Race to the Wells
Marina Coast and Cal Am tussle over industrial Cemex property.
Thursday, June 21, 2012
Downsizing may be all the rage, but Marina Coast Water District is looking to expand. The district board voted 4-1 on June 12 to begin annexing 368 acres of coastal land owned by Cemex, a global building-materials company.
In doing so, Marina Coast is relying on a 16-year old agreement between itself, the city of Marina and the Monterey County Water Resources Agency, aimed at slowing seawater intrusion in the North Marina area.
The agreement provides the basis for annexing two properties – Armstrong Ranch and Cemex (then owned by Lone Star Cement Corporation) – into assessment zones responsible for paying fees into a fund for a reclaimed water system, the Castroville Seawater Intrusion Project. That project was completed in 1997, and the assessment zones were reconfigured.
The Monterey County Local Agency Formation Commission board, which approves all changes to spheres of influence and annexations, will decide whether that 1996 agreement is relevant today. “We’re trying to understand what the intentions are,” LAFCO Executive Director Kate McKenna says.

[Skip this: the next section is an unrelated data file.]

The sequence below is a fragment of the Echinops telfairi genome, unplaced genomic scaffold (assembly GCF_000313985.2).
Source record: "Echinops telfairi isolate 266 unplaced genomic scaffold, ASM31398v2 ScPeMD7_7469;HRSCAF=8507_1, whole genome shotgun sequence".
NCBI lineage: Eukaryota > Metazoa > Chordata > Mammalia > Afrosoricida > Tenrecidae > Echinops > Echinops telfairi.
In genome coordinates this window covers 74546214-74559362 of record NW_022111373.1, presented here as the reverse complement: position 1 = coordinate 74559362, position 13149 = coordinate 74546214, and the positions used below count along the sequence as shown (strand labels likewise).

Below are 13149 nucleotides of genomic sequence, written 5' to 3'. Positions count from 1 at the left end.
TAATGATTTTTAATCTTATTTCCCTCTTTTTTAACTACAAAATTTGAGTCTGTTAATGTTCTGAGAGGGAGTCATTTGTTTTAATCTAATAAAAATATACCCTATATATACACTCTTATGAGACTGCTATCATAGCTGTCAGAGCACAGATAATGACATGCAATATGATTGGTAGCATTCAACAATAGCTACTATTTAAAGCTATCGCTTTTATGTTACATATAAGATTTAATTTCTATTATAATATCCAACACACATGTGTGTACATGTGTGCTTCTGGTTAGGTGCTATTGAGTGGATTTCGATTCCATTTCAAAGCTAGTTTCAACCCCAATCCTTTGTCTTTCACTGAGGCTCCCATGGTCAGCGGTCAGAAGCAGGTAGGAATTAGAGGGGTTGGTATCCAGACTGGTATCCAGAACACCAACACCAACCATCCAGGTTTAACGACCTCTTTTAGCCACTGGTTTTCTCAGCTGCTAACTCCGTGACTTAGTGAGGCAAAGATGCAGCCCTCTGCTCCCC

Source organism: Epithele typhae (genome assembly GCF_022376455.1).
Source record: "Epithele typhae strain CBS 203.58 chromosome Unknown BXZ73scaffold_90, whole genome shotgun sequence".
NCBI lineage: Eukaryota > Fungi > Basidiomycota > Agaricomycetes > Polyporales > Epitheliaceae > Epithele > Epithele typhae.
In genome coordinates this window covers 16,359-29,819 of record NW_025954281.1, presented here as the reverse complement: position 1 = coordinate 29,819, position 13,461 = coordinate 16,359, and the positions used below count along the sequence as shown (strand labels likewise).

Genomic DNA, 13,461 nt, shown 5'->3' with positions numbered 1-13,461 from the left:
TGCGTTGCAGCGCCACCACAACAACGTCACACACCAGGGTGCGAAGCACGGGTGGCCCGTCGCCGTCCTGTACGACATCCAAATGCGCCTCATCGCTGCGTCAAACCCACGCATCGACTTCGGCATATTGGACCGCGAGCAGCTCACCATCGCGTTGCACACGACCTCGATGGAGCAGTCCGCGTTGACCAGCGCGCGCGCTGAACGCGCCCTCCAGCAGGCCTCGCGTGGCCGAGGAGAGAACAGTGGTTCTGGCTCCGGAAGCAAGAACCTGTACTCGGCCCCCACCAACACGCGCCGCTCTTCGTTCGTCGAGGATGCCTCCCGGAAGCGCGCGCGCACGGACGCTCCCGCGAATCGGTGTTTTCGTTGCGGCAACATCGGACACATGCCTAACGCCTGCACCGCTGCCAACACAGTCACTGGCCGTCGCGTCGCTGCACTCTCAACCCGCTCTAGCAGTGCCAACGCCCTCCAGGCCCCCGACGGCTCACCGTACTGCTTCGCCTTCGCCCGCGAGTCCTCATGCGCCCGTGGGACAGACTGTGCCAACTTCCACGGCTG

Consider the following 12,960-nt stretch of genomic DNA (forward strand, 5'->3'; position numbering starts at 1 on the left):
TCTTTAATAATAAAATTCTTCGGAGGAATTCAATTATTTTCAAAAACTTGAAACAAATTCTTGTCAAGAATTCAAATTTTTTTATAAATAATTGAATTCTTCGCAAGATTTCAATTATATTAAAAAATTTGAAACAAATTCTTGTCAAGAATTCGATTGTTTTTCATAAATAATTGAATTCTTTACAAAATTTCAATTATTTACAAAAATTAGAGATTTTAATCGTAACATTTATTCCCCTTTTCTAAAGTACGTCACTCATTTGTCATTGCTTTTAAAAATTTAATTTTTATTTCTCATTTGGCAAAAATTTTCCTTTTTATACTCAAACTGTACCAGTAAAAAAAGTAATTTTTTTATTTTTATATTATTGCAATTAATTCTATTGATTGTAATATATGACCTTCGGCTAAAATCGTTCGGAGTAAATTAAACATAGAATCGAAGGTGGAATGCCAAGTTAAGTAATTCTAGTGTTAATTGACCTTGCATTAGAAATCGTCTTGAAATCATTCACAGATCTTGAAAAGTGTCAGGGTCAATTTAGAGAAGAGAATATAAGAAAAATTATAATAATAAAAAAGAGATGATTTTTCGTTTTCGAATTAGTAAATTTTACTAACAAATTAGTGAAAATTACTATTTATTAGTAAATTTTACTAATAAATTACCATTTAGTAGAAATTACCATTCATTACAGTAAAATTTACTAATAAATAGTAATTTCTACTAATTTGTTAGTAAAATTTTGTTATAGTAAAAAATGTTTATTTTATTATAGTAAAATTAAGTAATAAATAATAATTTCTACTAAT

She’s also asking what the annexation attempt has to do with California American Water’s proposed Water Supply Project, which proposes test and slant wells on the Cemex site. Cal Am threatened Cemex with eminent domain until Cemex granted surveyors access.
Marina Coast attorney Lloyd Lowrey says annexation would protect the district’s ability to control adjacent water sources. Cemex spokeswoman Sarah Engdahl declined to comment.
Cal Am spokeswoman Catherine Bowie says she’s unclear about Marina Coast’s plans for the property, “but we haven’t seen any direct evidence there’s an attempt to thwart our progress.”